skip navigation


Register for Latest Research

Stay Informed
Register with NCJRS to receive NCJRS's biweekly e-newsletter JUSTINFO and additional periodic emails from NCJRS and the NCJRS federal sponsors that highlight the latest research published or sponsored by the Office of Justice Programs.

NCJRS Abstract

The document referenced below is part of the NCJRS Virtual Library collection. To conduct further searches of the collection, visit the Virtual Library. See the Obtain Documents page for direction on how to access resources online, via mail, through interlibrary loans, or in a local library.


NCJ Number: 219219 Find in a Library
Title: Law Enforcement for Lawabiders
Author(s): Tracey L. Meares
Date Published: January 2007
Page Count: 8
Sponsoring Agency: Police Foundation
Washington, DC 20036
Sale Source: Police Foundation
1201 Connecticut Avenue, NW
Washington, DC 20036
United States of America
Document: PDF
Type: Issue Overview
Format: Document (Online)
Language: English
Country: United States of America
Annotation: This paper addresses the link between legitimacy and compliance in law enforcement, specifically, the control and reduction of crime through social control, implemented through the promotion and transmission of lawabiding norms; an idea called “law enforcement for lawabiders.”
Abstract: Referred to as the “normative conception of law enforcement,” this paper attempts to demonstrate that the normative conception of law enforcement offers a vision of law enforcement and policing that is vastly different from the popular, get-tough-on-crime approach. It also attempts to demonstrate the normative law enforcement alternative may be more effective in terms of both crime reduction and doing less harm to community structure. The normative conception of law enforcement means to contrast a conception of law enforcement with one that is instrumental. That is, people obey the law because they fear the consequences if they do not. Also, people obey the law because the articulated law happens to comport with their own moral schedule and people obey the law because they believe that government has the right to dictate to them proper behavior, known as legitimacy. Legitimacy is viewed as the basis for normative compliance. This paper addresses the link between legitimacy and compliance because it is clear that by addressing issues of legitimacy and accountability at a general level, outcomes can also be affected. References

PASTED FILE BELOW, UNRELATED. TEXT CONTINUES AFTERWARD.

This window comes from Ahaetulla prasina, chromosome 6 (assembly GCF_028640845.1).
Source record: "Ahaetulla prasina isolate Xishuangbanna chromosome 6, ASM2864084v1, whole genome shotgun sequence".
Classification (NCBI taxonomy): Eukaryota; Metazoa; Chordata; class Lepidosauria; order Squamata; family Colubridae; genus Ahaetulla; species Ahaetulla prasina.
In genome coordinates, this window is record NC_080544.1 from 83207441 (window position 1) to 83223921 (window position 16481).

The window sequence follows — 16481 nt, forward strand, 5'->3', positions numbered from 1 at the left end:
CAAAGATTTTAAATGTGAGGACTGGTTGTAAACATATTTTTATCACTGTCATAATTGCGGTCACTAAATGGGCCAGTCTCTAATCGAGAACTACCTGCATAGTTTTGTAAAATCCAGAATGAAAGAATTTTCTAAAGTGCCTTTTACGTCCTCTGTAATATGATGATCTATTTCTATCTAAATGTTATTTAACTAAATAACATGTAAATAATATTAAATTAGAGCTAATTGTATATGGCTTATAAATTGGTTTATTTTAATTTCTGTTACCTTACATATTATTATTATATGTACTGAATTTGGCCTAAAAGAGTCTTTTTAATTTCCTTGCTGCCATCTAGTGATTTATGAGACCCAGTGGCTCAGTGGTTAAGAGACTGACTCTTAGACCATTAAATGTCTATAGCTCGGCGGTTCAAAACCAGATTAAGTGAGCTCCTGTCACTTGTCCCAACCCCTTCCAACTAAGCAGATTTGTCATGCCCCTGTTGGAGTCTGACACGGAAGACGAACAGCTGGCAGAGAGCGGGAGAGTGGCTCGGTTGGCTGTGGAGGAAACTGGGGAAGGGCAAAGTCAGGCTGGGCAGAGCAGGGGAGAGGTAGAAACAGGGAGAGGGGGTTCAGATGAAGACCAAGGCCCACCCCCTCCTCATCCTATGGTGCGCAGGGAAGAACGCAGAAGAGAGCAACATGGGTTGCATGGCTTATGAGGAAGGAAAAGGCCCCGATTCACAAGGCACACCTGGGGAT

Main Term(s): Criminal responsibility
Index Term(s): Accountability; Crime prevention measures; Law enforcement; Law reform
Note: From Ideas in American Policing, No. 8, January 2007; downloaded on July 23, 2007.
To cite this abstract, use the following link:

*A link to the full-text document is provided whenever possible. For documents not available online, a link to the publisher's website is provided. Tell us how you use the NCJRS Library and Abstracts Database - send us your feedback.